Review: Richmond Symphony

Chia-Hsuan Lin conducting
with Eduardo Rojas, piano
Nov. 16, Carpenter Theatre, Dominion Energy Center

Chia-Hsuan Lin, the Richmond Symphony’s associate conductor, whose work here generally is limited to pops and family programs, has made the most of opportunities that arose when Paolo Bortolameoli, one of the six aspirants to become the orchestra’s next music director, withdrew over the summer. Lin took over the concerts that he was to conduct this month.

After acquitting herself admirably in a Nov. 10 Metro Collection chamber-orchestra concert, Lin faced two formidable conducting challenges, Bartók’s “Music for Strings, Percussion and Celesta” and Brahms’ Symphony No. 4 in E minor, in this subsequent Masterworks program. She rose to those challenges, and then some, in the first of two performances.

The Brahms Fourth is arguably the greatest – certainly the most interpretively daunting – symphony of the romantic era, an essay of extraordinary expressive gravity, full of complexities of form and gradations of pacing.

Romantic music has more than its share of tragedy – “oh, woe is me/she/he” is a pretty common mode of expression in the era’s concert and theatrical compositions; but the existentially tragic is rare. Not many composers treated “to be or not to be” as an open if not unanswerable question, as Brahms does in this work. Not many conductors and orchestras plumb its depths successfully, without overstating its emotions or glossing over its fine points of orchestration.

Lin, conducting from memory, and the orchestra’s musicians, playing with both passion and precision, brought out every quality one wants to hear in this music. Tempos were flexible, but the essential Brahmsian pulse never faltered. The internal details of the score, especially in its great outer movements, came through with clarity and in context. The slow movement’s poignant lyricism was fully voiced, and its continuity, which often eludes interpreters, was maintained. Stray small imperfections of execution or balance counted for little in a reading of intense concentration and unmannered sincerity.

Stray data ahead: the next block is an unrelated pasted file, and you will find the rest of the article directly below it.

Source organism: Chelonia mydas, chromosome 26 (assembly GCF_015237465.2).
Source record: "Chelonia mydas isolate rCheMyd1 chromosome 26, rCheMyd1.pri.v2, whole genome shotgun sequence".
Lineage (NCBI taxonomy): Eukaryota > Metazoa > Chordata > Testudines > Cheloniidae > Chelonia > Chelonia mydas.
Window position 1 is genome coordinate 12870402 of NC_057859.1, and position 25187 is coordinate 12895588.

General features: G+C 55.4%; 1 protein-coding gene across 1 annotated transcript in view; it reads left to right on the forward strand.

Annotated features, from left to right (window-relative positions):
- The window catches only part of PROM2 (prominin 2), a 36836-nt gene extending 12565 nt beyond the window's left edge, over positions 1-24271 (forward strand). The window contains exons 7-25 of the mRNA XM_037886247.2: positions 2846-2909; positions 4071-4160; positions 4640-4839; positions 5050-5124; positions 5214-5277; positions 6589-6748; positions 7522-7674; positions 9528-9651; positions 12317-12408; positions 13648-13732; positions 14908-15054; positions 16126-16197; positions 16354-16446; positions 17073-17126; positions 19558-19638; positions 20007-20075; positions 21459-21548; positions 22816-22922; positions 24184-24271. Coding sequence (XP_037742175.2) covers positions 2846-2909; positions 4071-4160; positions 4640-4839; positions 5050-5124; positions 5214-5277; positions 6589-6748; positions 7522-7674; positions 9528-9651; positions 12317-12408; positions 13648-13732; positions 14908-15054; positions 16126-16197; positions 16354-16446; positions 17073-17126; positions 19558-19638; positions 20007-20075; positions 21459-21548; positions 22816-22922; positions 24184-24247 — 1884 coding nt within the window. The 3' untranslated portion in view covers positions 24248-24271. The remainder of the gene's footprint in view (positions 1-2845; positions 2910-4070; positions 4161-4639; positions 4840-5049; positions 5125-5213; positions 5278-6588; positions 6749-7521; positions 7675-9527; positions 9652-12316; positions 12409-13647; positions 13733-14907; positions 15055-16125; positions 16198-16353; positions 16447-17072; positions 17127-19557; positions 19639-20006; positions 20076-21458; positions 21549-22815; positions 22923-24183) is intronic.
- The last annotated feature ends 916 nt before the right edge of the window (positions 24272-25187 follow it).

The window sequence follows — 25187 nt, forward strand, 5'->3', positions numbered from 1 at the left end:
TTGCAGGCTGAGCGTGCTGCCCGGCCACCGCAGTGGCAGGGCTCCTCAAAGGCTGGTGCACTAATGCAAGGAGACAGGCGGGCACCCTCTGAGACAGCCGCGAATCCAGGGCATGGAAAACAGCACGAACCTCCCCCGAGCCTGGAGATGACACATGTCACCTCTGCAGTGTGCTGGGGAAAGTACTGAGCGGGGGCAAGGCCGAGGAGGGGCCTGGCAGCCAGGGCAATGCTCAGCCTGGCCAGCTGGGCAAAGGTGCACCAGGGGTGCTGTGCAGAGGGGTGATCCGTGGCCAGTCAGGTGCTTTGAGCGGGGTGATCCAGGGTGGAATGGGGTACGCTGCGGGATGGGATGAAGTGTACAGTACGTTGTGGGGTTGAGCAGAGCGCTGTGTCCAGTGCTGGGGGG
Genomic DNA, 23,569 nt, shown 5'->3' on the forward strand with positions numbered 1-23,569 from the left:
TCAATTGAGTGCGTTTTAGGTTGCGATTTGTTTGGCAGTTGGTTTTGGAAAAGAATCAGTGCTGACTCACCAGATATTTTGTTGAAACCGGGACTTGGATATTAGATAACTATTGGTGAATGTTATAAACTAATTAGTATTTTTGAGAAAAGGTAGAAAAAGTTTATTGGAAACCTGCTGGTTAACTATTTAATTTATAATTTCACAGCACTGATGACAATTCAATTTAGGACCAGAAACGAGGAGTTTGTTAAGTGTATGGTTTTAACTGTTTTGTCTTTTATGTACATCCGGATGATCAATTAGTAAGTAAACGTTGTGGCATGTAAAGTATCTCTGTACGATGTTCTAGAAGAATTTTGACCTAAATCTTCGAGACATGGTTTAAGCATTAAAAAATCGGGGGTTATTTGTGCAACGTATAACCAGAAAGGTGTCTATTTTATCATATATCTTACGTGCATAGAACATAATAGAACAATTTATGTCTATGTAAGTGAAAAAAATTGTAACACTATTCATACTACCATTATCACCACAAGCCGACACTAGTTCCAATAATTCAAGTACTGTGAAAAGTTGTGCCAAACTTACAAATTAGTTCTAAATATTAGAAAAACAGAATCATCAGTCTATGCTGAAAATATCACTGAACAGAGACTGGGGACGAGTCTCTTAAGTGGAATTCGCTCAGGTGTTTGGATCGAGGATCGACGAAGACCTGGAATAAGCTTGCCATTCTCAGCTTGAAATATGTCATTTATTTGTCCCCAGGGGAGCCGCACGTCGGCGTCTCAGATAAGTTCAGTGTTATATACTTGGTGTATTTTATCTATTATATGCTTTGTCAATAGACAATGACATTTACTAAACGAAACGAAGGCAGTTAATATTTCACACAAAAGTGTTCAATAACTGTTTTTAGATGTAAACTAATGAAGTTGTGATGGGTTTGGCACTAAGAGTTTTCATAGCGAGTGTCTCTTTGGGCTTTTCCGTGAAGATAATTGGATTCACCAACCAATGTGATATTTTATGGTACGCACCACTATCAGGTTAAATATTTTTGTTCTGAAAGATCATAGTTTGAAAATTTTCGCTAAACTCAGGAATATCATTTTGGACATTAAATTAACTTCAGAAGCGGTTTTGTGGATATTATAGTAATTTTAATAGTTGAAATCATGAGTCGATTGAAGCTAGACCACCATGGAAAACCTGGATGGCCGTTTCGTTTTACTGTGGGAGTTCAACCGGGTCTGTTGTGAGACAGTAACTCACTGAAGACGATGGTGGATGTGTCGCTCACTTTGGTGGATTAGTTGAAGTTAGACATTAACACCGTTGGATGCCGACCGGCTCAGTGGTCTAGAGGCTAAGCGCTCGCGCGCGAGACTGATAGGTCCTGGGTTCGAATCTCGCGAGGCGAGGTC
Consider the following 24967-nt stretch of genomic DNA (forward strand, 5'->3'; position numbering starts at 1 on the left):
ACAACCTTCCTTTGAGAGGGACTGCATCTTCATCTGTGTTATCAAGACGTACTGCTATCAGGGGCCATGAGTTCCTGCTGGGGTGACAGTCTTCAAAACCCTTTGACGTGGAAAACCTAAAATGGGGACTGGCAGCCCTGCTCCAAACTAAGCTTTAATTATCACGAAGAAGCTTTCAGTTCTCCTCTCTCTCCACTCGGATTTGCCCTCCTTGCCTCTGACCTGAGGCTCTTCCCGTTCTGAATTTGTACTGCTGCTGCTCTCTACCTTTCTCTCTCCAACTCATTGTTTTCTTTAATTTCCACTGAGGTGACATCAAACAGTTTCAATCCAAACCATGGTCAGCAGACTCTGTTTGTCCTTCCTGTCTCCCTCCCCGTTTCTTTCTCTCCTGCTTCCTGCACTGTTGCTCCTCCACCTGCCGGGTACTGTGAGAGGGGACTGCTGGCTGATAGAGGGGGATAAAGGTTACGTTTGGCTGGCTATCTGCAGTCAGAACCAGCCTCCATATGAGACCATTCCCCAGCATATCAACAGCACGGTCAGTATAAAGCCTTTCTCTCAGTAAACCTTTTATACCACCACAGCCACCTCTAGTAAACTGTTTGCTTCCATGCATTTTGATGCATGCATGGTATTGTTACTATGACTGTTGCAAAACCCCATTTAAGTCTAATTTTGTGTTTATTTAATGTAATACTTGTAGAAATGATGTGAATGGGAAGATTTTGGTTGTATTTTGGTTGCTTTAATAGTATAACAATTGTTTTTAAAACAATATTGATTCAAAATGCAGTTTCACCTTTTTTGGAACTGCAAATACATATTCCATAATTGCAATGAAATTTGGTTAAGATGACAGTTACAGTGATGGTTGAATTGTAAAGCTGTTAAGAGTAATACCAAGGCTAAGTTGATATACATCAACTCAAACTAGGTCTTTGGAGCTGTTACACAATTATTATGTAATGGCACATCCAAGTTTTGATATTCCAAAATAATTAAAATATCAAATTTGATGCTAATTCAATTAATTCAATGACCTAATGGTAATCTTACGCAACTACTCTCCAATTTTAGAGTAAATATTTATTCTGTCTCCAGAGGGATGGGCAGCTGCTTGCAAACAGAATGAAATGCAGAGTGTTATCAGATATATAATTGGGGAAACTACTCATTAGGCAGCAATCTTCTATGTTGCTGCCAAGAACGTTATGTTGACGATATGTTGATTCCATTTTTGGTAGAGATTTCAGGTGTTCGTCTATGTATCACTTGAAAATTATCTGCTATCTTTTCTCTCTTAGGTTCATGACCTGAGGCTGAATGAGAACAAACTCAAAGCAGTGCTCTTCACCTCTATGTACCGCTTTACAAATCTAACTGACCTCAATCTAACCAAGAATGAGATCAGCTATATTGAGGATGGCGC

I’ve heard the Brahms Fourth played in concert by half a dozen great orchestras, led by some of the most esteemed conductors of the past three generations. I’ve never heard a more compelling live performance than this one.

Much the same can be said of the orchestra’s treatment of the Bartók, at least technically. Lin and the ensemble of strings built the fugal theme that opens the piece with deliberation and inexorability, and gave its reprise appropriate weight at the close of the piece. In the inner sections, where percussion, piano, celesta and harp join strings voiced with spooky austerity, the musicians realized Bartók’s extraordinary range and variety of tone colors and textures, projecting the otherworldly, often ominous quality that has made this music a model for composers scoring supernatural and horror films. (Stanley Kubrick skipped the middlemen, using the adagio section in the soundtrack of “The Shining.”)

Lin ably guided the orchestra’s percussionists, celesta player Russell Wilson and pianist Daniel Stipe, as well as string sections divided and subdivided on either side of the stage, through Bartók’s complexities. The performance could have been a bit edgier, the music’s tension more overt, but technically it was all but faultless.

The Colombian pianist Eduardo Rojas, featured in Liszt’s Concerto No. 1 in E flat major, would qualify as the star of any other program. His treatment of what ordinarily comes across as a virtuoso warhorse very nearly made it a fitting companion of works as imposing as the Brahms and Bartók.

Pianists can play Liszt as a contemporary of Chopin, exploring nuances of tone and mood, or as a contemporary of Berlioz, reveling in rhetorical bursts and vivid, even garish, colors. Rojas generally took the Chopin route, playing Liszt’s lyrical material with delicacy and flexibilty, while applying the appropriate muscle and amplitude to the concerto’s big pianistic outbursts. He produced the momentum and waves of tone that listeners expect to hear in this showpiece, and illuminated its subtler eddies as well.

His encore, a solo-piano version of Astor Piazzolla’s famous tango “Oblivion,” similarly exposed subtleties of color and expression that too often are missed in this music.

The program repeats at 3 p.m. Nov. 17 at the Carpenter Theatre of Dominion Energy Center, Sixth and Grace streets. Tickets: $10-$82. Details: (800) 514-3849 (ETIX);


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